PORTLAND, Ore. Freescale Semiconductor will go gunning for Texas Instruments today (April 26) when the Embedded Systems Conference convenes in San Jose, Calif. Freescale claims its new high-end digital-signal processors, based on the SC3850 StarCore DSP core, offer twice the performance, for about half the price, of similar TI DSPs.
TI has long been the king of the hill in DSPs, but Freescale has made a point of aggressively expanding its own technology in an attempt to unseat its rival. Freescale's new MSC825x family is the first to reach the 45-nanometer process node, allowing the lower price, plus the line reportedly adds both performance and features, such as a second serial port, that TI's DSPs lack.
"Our six-core DSP is twice the performance of the highest-performance DSP you can buy from TI but costs 40 percent less," said John Dixon, media and DSP marketing manager at Freescale.
Freescale's scalable architecture enables the low-end, single-core, $75 MSC8251, but the same software also runs on the dual-core MSC8252, four-core MSC8254 and eight-core MSC8256 ($135). The DSPs are already being designed into high-performance applications in medical, aerospace and test/measurement applications, according to Freescale.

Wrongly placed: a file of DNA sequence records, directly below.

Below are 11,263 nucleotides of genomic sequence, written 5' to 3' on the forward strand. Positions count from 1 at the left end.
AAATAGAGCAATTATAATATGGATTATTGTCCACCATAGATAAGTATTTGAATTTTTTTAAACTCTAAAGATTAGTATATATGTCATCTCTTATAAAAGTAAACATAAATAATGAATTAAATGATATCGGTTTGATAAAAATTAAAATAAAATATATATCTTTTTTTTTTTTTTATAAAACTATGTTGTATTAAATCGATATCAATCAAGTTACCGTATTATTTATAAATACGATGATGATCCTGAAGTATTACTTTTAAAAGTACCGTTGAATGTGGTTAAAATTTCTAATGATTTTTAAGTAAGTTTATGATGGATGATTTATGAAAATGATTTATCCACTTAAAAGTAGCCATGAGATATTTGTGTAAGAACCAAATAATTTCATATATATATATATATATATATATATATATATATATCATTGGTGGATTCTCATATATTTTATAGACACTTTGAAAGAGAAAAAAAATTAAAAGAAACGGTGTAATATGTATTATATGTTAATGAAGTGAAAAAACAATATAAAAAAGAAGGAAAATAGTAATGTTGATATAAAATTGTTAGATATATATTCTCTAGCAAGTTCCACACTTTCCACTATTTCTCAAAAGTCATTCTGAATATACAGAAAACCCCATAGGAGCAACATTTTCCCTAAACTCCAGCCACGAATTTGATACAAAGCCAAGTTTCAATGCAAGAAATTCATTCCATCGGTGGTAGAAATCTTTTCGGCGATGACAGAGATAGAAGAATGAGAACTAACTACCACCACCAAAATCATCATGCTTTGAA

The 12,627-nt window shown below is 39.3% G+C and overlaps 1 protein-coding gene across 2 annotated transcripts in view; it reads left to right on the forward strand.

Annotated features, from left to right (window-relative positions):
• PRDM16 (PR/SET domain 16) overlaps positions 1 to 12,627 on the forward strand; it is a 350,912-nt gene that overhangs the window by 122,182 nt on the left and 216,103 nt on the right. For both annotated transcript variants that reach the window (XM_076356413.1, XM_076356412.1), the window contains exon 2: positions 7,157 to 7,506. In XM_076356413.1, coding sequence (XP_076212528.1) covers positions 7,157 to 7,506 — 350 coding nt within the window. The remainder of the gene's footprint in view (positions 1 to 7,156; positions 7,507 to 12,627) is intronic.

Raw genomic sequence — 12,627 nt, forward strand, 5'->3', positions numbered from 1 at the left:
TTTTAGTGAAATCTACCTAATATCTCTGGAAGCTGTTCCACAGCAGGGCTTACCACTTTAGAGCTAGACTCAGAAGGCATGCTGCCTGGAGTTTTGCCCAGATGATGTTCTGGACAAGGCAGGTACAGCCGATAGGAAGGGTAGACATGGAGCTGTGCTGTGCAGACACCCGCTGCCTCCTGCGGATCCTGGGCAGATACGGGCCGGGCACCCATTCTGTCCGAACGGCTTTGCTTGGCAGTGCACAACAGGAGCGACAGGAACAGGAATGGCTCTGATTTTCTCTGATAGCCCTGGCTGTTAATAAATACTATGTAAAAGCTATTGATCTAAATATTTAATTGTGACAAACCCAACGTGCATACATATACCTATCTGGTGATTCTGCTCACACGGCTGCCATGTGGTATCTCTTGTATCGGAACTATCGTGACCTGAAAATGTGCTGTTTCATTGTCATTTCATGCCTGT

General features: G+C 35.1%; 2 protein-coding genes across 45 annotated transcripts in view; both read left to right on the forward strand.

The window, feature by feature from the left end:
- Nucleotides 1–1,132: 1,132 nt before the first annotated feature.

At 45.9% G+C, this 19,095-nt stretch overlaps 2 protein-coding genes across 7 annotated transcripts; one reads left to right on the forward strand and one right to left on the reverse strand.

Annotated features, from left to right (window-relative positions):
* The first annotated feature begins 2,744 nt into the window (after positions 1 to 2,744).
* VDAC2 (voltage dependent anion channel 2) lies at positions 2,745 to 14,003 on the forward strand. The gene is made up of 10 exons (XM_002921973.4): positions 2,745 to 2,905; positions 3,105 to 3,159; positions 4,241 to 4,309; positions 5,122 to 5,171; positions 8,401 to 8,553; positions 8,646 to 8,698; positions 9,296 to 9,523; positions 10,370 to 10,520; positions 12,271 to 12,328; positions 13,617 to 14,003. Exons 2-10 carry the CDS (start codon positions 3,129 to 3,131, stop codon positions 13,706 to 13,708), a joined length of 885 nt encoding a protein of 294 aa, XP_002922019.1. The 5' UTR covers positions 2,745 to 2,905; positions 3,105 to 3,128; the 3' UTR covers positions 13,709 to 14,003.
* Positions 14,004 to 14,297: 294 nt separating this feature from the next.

The DSPs all fit the same pinout, regardless of core count, and use the same development software, which includes the ability to translate TI's DSP codes to Freescale code. Each Freescale DSP works with the latest DDR memory controllers and a PCI Express interface.
The CodeWarrior development software includes C++, a source-level debugger, core and device simulators, software analysis plug-ins and the royalty-free SmartDSP-OS operating system. Production is slated for this fall, but developers can get started today using the software-compatible MSC8156 model.